NEW YORK — Stephen Sondheim writes musicals like no one else, so it is only natural that, drawing on the bedtime stories of our childhood, he would come up with a fairy tale musical like no other.
It is called "Into the Woods"--those deep, dark woods through which Little Red Riding Hood skips on her way to Grandma's and Cinderella flees on her mad dash from the ball. Among other familiar presences on hand are the ravenous wolf, the wicked stepsisters, golden-tressed Rapunzel, Jack (who climbed the beanstalk) and two handsome princes, one of whom has the honesty to admit, "I've been raised to be charming, not sincere."
In previous incarnations, they braved the thorns, bested the monsters, dispelled the curses and lived happily ever after. In "Into the Woods," which opened Thursday night at the Martin Beck Theatre, they are having a much harder go of it. Their innocence doesn't protect them, their wishes induce mostly frustration, and a giant is forever threatening to stomp them into the ground.
To survive in a threatening world--suspiciously like our own--they are going to have to grow up fast. Happily ever after really isn't the question. Survival is. Early on, Little Red Riding Hood learns to carry a knife in her basket along with the sweet cakes for Grandma.
For all the cockeyed and hilarious imagination it brings to the land of once-upon-a-time, "Into the Woods" is really a bittersweet affair. The perils of growing up, making choices and suffering the consequences have long preoccupied Sondheim. As far back as "Company" in 1970, he was pondering the difficulties of "Being Alive." He's still at it--this time in collaboration with James Lapine, who has written the book for "Into the Woods" and directs the sumptuous production.
Contradictory as it may sound, they are trying to spin enchantment out of disenchantment. Playfully, they're insisting that the playpen is booby-trapped. While they kick up their heels, one of of Cinderella's stepsisters, in her desperation to fit the slipper, lets a toe be whacked off with a sharp blade. "Annie" it's not. If Daddy Warbucks turned up in these woods, he'd probably be a pedophile. This is a fable for adults--who tend to believe more readily in vengeful witches than benevolent fairy godparents anyway.
Since the witch, a crook-fingered hag who is later metamorphosed into a luscious woman, is incarnated by Bernadette Peters, such a belief is easily justified. Peters is only one of many who shine in this endeavor (wryly suggestive of Paul Sills' lickety-split Story Theatre productions), dressed up to the nines or maybe the tens by costumer Ann Hould-Ward.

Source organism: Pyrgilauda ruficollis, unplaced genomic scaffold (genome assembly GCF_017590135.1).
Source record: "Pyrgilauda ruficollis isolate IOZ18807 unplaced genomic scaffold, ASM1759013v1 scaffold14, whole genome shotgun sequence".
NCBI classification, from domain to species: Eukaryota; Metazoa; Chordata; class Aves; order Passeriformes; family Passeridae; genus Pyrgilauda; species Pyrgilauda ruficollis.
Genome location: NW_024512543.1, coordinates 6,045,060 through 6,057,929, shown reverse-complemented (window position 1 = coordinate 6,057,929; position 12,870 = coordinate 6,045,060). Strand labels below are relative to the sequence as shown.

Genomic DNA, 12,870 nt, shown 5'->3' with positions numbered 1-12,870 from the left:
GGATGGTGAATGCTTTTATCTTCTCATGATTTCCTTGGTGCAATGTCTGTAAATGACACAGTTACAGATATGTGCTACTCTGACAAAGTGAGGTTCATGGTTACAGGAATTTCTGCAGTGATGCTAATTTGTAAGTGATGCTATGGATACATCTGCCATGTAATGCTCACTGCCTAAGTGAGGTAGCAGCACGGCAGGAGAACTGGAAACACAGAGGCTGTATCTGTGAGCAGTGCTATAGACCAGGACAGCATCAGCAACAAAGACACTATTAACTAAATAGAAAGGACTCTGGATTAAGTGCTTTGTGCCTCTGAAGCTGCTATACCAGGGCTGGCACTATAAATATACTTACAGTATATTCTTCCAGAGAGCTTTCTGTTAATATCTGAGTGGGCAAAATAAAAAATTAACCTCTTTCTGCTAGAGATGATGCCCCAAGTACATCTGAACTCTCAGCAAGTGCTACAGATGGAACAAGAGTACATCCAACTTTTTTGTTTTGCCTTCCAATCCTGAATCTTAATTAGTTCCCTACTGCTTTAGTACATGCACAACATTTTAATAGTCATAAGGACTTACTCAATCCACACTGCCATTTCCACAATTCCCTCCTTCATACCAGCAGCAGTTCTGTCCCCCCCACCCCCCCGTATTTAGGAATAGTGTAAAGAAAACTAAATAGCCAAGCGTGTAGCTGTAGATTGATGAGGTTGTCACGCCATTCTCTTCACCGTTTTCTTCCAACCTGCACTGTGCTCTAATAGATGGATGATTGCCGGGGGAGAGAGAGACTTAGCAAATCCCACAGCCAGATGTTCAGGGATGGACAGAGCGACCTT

Those who have been waiting for Sondheim to return to the melodic charms of "Follies" or even "Merrily We Roll Along," however, must continue to wait. The score relies heavily on the pointillist recitatives he employed in "Sunday in the Park With George." The music is lovely, but it has the fleeting quality of wood smoke, blowing across the stage, rustling leaves and stirring up vague feelings of yearning and regret. What predominates--on first hearing, at least--are Sondheim's lyrics. Mother Goose, had she been a member of Mensa, might have turned out verse like this--perspicacious, witty, paradoxical and, of course, rife with the very rhymes you don't expect.
As in Shakespeare's forests, the elegantly filigreed woods, designed by Tony Straiges, serve as a meeting ground for characters who wouldn't meet otherwise. To assure that eventuality, Lapine has concocted his own fairy tale to add to the mix. It's the story of the baker and his wife, doomed by that cantankerous witch to a life of sterility. If they are ever to have children, they must first produce a cow white as milk, a cape red as blood, hair yellow as corn and a slipper fine as gold.
Since the cow belongs to Jack, the cape to Red Riding Hood, the hair to Rapunzel and the slipper to Cinderella, everyone gets drawn into the saga before long. The Baker and his wife (Chip Zien and Joanna Gleason, and both irresistible) are bound and determined to procure the specified objects, even if it means throwing a monkey wrench in the lives of characters who are struggling to follow their traditional destinies.
Jack, for instance, is reluctant to part with his treasured cow, Milky White, for a mere handful of beans. The Baker's Wife presses her arguments cannily, concluding, "If the end is right, it justifies the beans." She gets the cow. The fun of the first act comes from Sondheim and Lapine turning old tales upside down--sometimes with a touch of ghoulish glee--and yet still having them come out right in the end.